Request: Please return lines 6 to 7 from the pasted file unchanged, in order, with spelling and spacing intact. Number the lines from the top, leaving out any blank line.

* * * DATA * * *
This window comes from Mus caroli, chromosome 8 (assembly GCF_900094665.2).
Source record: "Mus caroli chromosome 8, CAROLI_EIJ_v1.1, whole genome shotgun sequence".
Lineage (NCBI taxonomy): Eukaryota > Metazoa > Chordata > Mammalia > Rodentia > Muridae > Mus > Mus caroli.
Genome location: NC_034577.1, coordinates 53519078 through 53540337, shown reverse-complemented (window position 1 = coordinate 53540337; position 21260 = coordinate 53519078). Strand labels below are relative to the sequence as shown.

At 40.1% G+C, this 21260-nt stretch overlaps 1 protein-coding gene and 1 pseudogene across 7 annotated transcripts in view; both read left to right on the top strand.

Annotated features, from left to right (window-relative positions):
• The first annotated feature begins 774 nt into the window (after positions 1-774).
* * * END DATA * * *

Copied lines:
Annotated features, from left to right (window-relative positions):
• The first annotated feature begins 774 nt into the window (after positions 1-774).